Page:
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Human induced pluripotent stem cells

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    Human induced pluripotent stem cells

    Human induced pluripotent stem cells integrate, create synapses and extend long axons after spinal cord injury

    Nicolas Stoflet Lavoie 1 2, Vincent Truong 1, Dane Malone 1 2, Thomas Pengo 3, Nandadevi Patil 1 2, James R Dutton 1 4, Ann M Parr 1 2
    Affiliations expandFree PMC articleAbstract

    Numerous interventions have been explored in animal models using cells differentiated from human induced pluripotent stem cells (iPSCs) in the context of neural injury with some success. Our work seeks to transplant cells that are generated from hiPSCs into regionally specific spinal neural progenitor cells (sNPCs) utilizing a novel accelerated differentiation protocol designed for clinical translation. We chose a xenotransplantation model because our laboratory is focused on the behaviour of human cells in order to bring this potential therapy to translation. Cells were transplanted into adult immunodeficient rats after moderate contusion spinal cord injury (SCI). Twelve weeks later, cells derived from the transplanted sNPCs survived and differentiated into neurons and glia that filled the lesion cavity and produced a thoracic spinal cord transcriptional program in vivo. Furthermore, neurogenesis and ionic channel expression were promoted within the adjacent host spinal cord tissue. Transplanted cells displayed robust integration properties including synapse formation and myelination by host oligodendrocytes. Axons from transplanted hiPSC sNPC-derived cells extended both rostrally and caudally from the SCI transplant site, rostrally approximately 6 cm into supraspinal structures. Thus, iPSC-derived sNPCs may provide a patient-specific cell source for patients with SCI that could provide a relay system across the site of injury.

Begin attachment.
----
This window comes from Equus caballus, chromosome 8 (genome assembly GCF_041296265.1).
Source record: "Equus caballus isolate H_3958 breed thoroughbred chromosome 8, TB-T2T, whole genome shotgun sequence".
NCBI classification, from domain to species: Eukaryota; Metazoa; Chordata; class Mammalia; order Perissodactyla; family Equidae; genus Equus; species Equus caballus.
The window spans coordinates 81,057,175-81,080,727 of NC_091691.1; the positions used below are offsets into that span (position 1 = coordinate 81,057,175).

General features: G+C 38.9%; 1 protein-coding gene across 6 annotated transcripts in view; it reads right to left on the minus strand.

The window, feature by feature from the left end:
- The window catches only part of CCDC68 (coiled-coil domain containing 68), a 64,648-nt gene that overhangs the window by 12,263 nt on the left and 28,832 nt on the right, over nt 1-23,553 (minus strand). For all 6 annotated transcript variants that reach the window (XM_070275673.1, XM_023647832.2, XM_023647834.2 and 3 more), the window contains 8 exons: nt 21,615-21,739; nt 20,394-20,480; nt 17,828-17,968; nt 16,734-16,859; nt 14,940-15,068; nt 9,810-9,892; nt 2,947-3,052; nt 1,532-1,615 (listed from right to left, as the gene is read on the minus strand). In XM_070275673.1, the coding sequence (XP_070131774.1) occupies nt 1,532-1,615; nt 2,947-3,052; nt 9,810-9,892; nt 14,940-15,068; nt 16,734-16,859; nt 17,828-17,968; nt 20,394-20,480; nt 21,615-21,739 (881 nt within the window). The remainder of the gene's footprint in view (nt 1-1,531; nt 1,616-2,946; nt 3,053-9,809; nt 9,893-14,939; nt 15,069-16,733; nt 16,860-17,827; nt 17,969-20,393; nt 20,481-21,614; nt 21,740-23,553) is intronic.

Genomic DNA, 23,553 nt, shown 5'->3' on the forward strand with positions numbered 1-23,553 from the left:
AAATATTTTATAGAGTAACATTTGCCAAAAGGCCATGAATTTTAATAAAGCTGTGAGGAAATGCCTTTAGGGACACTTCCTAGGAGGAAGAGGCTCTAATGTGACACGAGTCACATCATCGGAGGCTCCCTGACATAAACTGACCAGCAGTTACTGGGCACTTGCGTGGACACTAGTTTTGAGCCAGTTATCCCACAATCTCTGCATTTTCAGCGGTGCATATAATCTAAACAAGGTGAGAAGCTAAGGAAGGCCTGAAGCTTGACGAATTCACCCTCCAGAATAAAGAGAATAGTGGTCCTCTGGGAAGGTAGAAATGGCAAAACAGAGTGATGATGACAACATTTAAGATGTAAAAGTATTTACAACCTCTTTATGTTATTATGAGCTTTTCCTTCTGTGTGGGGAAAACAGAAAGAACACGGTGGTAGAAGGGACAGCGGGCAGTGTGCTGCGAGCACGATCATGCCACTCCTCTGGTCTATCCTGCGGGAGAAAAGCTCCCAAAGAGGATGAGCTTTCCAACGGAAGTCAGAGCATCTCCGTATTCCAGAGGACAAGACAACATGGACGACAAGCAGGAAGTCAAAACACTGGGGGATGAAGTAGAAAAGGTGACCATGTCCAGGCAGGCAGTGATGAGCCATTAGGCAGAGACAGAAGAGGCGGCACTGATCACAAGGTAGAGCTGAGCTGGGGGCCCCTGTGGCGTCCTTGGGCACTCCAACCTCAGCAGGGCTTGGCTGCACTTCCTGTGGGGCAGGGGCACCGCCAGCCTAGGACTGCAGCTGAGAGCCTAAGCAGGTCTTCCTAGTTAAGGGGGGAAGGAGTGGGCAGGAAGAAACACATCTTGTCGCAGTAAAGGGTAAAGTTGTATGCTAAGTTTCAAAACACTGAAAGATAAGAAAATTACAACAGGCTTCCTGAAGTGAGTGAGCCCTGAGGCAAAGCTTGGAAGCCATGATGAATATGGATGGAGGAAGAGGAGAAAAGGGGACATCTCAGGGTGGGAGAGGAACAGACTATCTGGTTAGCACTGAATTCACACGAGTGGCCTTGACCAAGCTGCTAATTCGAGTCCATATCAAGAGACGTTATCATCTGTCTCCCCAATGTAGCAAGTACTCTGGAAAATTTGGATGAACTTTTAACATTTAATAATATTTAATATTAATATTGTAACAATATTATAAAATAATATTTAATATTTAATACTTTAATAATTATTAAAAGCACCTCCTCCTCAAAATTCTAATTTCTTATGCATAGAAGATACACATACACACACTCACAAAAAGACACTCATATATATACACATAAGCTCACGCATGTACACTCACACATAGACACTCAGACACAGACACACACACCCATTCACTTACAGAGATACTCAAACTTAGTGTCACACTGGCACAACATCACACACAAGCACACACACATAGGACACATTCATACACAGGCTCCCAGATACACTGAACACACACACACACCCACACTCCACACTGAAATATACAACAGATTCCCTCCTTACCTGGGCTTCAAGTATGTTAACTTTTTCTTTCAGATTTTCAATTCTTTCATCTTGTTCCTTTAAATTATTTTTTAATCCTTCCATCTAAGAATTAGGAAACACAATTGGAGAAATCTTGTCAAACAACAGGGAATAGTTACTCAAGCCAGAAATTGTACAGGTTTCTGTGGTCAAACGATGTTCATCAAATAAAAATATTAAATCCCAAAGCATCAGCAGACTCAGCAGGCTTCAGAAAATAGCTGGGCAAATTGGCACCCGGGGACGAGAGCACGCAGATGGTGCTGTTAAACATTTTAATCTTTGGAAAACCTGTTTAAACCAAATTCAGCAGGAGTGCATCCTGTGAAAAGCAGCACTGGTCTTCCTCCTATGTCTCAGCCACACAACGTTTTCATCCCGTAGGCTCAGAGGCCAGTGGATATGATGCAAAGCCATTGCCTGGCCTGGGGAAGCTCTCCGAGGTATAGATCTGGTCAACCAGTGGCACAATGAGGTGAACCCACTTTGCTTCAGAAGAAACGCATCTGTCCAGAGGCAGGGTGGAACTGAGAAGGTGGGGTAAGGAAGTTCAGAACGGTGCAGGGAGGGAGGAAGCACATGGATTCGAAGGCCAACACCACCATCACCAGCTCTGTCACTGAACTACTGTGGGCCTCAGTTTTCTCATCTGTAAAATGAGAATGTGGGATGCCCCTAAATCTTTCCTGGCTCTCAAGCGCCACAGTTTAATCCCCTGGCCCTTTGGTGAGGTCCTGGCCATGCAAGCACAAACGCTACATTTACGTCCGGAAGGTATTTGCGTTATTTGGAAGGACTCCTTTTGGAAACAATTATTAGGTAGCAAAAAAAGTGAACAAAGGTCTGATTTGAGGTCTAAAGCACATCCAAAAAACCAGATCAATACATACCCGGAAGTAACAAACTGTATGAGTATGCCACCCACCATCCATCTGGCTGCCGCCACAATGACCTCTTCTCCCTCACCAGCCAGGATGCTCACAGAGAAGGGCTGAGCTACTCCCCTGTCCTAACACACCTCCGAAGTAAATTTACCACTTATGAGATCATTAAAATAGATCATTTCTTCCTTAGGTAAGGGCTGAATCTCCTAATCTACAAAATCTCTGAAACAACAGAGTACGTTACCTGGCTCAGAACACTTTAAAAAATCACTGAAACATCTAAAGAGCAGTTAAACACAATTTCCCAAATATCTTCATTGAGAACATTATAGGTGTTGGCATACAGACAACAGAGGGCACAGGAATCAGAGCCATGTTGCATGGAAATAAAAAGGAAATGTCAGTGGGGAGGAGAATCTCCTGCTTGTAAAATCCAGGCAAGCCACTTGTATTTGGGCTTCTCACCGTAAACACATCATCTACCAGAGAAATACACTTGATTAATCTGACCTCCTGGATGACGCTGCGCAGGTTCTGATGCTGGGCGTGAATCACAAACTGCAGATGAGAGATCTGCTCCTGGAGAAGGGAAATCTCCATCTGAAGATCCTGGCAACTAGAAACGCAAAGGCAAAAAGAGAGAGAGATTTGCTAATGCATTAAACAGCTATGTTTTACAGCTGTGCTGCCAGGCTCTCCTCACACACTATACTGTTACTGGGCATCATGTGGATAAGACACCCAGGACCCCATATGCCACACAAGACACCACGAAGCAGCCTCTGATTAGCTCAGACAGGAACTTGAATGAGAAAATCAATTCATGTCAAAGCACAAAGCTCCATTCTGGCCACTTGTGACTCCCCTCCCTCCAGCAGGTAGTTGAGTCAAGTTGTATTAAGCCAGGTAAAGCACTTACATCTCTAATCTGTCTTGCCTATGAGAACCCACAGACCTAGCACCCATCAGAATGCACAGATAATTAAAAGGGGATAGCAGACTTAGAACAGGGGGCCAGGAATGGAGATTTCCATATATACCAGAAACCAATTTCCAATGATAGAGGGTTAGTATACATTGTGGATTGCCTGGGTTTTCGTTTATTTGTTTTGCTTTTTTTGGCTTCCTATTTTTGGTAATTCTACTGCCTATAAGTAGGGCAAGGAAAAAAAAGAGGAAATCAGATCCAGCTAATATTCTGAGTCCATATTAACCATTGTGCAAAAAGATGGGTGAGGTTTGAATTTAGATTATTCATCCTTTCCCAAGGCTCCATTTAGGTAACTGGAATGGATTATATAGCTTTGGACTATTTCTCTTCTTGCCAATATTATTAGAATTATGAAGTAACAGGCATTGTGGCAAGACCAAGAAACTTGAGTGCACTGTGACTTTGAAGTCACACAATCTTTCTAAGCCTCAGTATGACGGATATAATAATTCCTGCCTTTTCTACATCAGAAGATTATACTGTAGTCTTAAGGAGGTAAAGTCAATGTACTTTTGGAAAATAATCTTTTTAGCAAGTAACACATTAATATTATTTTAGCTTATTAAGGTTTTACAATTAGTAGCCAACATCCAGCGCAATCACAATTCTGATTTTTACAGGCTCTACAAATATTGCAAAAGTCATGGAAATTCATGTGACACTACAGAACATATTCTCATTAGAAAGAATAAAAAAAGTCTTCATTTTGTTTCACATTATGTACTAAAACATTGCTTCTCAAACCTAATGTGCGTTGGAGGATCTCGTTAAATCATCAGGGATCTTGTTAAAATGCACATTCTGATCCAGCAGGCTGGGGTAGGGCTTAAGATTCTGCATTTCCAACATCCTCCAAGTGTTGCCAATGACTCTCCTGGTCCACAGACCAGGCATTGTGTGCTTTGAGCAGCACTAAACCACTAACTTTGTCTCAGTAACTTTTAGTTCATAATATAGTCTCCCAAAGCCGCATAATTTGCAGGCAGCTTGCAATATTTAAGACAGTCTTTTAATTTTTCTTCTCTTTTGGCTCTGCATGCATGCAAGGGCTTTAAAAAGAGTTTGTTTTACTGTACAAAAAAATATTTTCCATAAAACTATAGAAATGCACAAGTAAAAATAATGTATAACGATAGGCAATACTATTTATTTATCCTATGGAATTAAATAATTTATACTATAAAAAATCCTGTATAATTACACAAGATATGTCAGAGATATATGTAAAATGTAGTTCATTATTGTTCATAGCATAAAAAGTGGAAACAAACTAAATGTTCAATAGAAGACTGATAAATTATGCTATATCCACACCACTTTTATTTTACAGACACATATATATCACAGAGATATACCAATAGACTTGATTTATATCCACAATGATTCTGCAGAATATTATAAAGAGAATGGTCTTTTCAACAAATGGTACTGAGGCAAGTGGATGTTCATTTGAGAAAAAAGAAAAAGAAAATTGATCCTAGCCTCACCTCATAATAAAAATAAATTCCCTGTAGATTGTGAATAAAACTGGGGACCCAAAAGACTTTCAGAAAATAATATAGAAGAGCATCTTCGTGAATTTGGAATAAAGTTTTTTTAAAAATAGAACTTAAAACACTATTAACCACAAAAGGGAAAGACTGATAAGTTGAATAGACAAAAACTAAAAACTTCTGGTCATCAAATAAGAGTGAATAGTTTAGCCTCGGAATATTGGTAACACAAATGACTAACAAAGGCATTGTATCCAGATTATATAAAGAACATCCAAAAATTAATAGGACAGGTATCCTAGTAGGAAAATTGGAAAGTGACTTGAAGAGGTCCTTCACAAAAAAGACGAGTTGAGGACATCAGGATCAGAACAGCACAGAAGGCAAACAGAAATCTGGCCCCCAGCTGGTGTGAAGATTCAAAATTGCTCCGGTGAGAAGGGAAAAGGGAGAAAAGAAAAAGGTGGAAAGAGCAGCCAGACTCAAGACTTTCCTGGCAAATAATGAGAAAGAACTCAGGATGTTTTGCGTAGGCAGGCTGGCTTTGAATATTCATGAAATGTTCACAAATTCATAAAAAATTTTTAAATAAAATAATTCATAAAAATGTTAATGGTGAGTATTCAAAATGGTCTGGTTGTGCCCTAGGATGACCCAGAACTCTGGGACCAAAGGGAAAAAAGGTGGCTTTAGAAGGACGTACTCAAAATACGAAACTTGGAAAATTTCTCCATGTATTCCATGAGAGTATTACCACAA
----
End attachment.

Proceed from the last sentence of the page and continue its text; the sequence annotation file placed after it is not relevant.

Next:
Keywords: differentiation; induced pluripotent stem cells (iPSCs); neuron; oligodendrocytes; spinal cord injury.
    “As the cast of villains in SCI is vast and collaborative, so too must be the chorus of hero's that rise to meet them” Ramer et al 2005